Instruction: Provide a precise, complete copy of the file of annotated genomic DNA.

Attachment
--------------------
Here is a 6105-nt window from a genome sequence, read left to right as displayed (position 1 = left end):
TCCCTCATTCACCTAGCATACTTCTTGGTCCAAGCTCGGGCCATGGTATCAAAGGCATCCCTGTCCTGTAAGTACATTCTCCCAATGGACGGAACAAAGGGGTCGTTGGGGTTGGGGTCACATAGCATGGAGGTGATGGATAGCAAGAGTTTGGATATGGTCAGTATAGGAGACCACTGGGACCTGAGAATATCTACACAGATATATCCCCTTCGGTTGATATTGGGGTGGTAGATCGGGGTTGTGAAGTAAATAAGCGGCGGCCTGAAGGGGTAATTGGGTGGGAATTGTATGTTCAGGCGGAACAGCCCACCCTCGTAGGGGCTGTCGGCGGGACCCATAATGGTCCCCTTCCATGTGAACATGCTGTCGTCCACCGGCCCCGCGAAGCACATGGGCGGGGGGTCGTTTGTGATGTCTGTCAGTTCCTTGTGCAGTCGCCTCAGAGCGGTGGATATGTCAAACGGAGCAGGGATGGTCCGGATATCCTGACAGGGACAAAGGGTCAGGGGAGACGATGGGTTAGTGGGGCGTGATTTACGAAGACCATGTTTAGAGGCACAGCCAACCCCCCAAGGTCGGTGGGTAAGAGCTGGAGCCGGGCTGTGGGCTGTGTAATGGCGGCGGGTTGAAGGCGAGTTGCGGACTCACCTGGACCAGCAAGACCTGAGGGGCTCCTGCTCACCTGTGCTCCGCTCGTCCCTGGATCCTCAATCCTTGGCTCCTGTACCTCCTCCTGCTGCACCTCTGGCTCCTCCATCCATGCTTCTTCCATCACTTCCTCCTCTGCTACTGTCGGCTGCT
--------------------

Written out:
Here is a 6105-nt window from a genome sequence, read left to right as displayed (position 1 = left end):
TCCCTCATTCACCTAGCATACTTCTTGGTCCAAGCTCGGGCCATGGTATCAAAGGCATCCCTGTCCTGTAAGTACATTCTCCCAATGGACGGAACAAAGGGGTCGTTGGGGTTGGGGTCACATAGCATGGAGGTGATGGATAGCAAGAGTTTGGATATGGTCAGTATAGGAGACCACTGGGACCTGAGAATATCTACACAGATATATCCCCTTCGGTTGATATTGGGGTGGTAGATCGGGGTTGTGAAGTAAATAAGCGGCGGCCTGAAGGGGTAATTGGGTGGGAATTGTATGTTCAGGCGGAACAGCCCACCCTCGTAGGGGCTGTCGGCGGGACCCATAATGGTCCCCTTCCATGTGAACATGCTGTCGTCCACCGGCCCCGCGAAGCACATGGGCGGGGGGTCGTTTGTGATGTCTGTCAGTTCCTTGTGCAGTCGCCTCAGAGCGGTGGATATGTCAAACGGAGCAGGGATGGTCCGGATATCCTGACAGGGACAAAGGGTCAGGGGAGACGATGGGTTAGTGGGGCGTGATTTACGAAGACCATGTTTAGAGGCACAGCCAACCCCCCAAGGTCGGTGGGTAAGAGCTGGAGCCGGGCTGTGGGCTGTGTAATGGCGGCGGGTTGAAGGCGAGTTGCGGACTCACCTGGACCAGCAAGACCTGAGGGGCTCCTGCTCACCTGTGCTCCGCTCGTCCCTGGATCCTCAATCCTTGGCTCCTGTACCTCCTCCTGCTGCACCTCTGGCTCCTCCATCCATGCTTCTTCCATCACTTCCTCCTCTGCTACTGTCGGCTGCT